Service centers and wholesalers are making no bones about it – it is time for the steel mills to raise steel prices. A good example was comments made by incoming Reliance Steel & Aluminum CEO, Gregg Mollins during last week’s earnings conference call:
” I think personally we expect a price increase in the not too distant future. The spreads are close. Speaking only for Reliance … there is no reason or logic to go out and purchase material offshore given the pricing decline that we’ve seen, especially since the first of the year. So there is no compelling desire to go out and buy foreign. So if that the case and it has fallen below producers expectations, there is no reason for it not to go up. If I were a producer, I would announce a price increase today. Because the spreads are thin, business is good, consumption is there. We’re not hurting by way of terms of volume, pricing has been our major problem for some time now. So get the damn pricing up!”
When talking about “spreads” the Reliance soon to be CEO was referring to the difference between domestic and foreign steel prices. The closer the two are to each other the less interest there is in buying foreign steel. With foreign hot rolled offers into Houston being reported in the $410-$430 range and the low end of domestic offers at $430-$440 per ton there is not much incentive to buy foreign unless there is a large difference in extras or freight that would affect the spreads.
Hot rolled prices appear poised to move higher assuming the foreign mills don’t take price offers down below $400 on a regular basis. Two big reasons why hot rolled hasn’t been pushed lower are the absence of Russia (Suspension Agreement terminated) and China (not allowed to ship HR into the U.S.).
Coated products, galvanized and Galvalume, are a little harder to peg.
On Sunday afternoon, Steel Market Update communicated with one of the coating conversion mills about the spread between foreign and domestic coated products and whether there is any chance for a domestic price move at this point in time.
We were told that the Chinese have been the cheapest priced supplier for coated products at about $100 per ton below domestic transaction pricing (different than comparing base price levels). The discussion was centered on the Port of Houston since our mill source advised that once foreign steel had to be moved it quickly lost its competitiveness against all in (delivered) domestic steel pricing.
Our mill source put the Taiwan at $60 per ton higher than the Chinese numbers with Brazil and South Korea closer to the Chinese number than the Taiwan numbers (bare coated steels).
When looking at a prepainted package price the spread between foreign and domestic rises due to higher coating costs here in the United States (or absorption by foreign mills or some or all of the cost to paint steel).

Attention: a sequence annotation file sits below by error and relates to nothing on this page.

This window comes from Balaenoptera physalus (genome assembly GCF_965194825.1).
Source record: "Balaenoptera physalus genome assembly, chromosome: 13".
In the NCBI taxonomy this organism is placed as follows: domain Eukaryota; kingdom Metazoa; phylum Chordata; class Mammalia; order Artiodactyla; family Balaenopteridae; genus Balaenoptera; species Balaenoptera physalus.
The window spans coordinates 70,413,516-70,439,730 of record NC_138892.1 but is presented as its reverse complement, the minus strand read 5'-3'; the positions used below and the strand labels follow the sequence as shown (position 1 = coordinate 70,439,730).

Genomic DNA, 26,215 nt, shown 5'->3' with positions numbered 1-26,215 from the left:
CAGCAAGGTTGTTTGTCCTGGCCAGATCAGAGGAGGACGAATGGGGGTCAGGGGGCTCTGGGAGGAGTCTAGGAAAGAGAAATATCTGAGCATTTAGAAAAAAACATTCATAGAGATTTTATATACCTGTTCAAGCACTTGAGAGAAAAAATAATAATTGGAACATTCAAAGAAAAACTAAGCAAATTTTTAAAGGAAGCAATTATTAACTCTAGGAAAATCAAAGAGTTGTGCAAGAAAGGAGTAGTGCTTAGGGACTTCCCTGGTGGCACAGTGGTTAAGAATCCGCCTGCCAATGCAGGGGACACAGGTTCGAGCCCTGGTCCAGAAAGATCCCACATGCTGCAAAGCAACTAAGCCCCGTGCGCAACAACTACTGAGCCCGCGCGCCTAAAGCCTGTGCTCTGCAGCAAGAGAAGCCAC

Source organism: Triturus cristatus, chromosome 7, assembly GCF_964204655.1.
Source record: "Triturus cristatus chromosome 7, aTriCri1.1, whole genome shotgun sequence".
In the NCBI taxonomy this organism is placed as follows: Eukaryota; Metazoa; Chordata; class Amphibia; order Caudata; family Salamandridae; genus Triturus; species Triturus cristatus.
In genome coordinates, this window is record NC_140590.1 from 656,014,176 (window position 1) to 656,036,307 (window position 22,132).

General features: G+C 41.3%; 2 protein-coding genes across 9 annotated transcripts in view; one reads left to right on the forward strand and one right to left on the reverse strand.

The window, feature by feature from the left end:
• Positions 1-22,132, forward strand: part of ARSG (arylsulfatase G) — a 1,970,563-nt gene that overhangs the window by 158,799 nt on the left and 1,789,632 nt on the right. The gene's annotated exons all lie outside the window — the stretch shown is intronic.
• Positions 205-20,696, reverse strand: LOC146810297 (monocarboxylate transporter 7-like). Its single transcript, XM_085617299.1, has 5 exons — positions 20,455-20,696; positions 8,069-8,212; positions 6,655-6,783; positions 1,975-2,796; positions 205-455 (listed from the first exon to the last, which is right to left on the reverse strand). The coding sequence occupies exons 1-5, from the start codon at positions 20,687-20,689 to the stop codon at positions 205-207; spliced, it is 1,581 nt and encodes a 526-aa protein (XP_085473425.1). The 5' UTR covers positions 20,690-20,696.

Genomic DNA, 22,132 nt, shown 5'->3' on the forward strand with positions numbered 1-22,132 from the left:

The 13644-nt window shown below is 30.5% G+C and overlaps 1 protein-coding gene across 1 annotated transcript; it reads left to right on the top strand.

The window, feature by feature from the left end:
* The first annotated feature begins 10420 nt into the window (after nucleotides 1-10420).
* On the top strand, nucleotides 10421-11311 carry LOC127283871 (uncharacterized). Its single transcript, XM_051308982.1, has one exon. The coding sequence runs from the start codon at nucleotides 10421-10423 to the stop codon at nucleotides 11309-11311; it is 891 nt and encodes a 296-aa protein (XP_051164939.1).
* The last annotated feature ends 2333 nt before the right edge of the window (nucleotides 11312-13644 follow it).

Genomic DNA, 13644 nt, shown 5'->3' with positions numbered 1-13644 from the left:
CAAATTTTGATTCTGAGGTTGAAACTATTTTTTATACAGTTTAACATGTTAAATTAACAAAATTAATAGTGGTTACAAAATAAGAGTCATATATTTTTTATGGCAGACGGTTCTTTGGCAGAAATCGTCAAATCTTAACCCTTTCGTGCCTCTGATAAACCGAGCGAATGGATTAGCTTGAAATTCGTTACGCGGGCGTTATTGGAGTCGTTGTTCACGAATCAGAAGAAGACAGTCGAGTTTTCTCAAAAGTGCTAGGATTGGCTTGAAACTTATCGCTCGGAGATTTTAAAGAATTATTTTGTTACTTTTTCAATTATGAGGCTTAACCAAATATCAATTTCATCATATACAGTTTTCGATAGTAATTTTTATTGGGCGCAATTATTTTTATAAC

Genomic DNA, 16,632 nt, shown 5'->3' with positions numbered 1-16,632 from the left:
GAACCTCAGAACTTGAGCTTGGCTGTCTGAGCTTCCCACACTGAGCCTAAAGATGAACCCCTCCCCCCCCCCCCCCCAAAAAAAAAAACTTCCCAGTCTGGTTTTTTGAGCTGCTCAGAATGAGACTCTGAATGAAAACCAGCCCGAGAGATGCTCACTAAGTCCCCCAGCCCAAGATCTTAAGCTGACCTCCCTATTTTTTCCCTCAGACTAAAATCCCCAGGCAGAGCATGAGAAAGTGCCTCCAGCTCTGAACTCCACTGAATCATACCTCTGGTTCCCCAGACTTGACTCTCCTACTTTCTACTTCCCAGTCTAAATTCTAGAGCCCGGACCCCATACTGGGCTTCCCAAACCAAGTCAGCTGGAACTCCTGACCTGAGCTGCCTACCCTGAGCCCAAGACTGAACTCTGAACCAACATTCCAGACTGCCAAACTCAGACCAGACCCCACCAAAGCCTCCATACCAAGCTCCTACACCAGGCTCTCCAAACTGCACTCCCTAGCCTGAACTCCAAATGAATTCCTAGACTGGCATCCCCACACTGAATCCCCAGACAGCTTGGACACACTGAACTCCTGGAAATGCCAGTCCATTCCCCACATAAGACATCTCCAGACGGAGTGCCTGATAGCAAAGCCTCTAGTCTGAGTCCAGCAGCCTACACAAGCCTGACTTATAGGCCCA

None-the-less, our conversion mill source told us that the order books have been active and, “On a delivered basis a lot of domestic is right on the money (inland). My sense is that customers are quite busy. Price increases can work. Nothing huge, but a measured increase.”
Earlier this past week, Steel Market Update participated in the monthly galvanized steel conference call sponsored by HARDI for their member companies. There were a number of telling comments made during the conference call by the wholesalers who service the HVAC mechanical contractors. One of the wholesalers told the group, “The big difference [between now and last year] is the mills are not cooperating and are competing more with one another now.”
With flat rolled pricing down $45 per ton in one month (May purchases vs. April buy), “We feel we it’s close to the bottom. We are seeing base numbers we haven’t seen for a long time.”
The HARDI wholesalers did not believe the market was strong enough for the steel mills to raise prices. “We are not going to see any change,” one Southeast wholesaler told the group. “We need a trade case or it will be summer before it turns around.”
Service centers have been offering ever lower prices in order to not only compete but to eliminate any excess inventories. We have spoken about “capitulation” at the service center level on a number of occasions and our survey results has shown the distributors to have reached that level of frustration over the last couple of months. Mr. Mollins of Reliance Steel expressed the results of that frustration for all distributors who are desperate to gain value in their inventories and put some margin between their costs and selling prices.
The rumors continue to flow regarding the possibility of a trade case on light flat rolled products. Every week we hear this is the week a case will be filed, and every week the market is disappointed.
Now the drums are beating that the mills will grasp the bull by the horns and move prices higher on their own and not with the threat of a trade case (which may come anyway).
AK Steel and US Steel announce earnings this week. There is nothing stopping a mill from making an announcement just prior to announcing their earnings and it has happened in the past.
So, what do you think will come first: A trade case or price increase announcement? Or, is all of this nothing more than wishful thinking…?
John PackardRead more from John Packard
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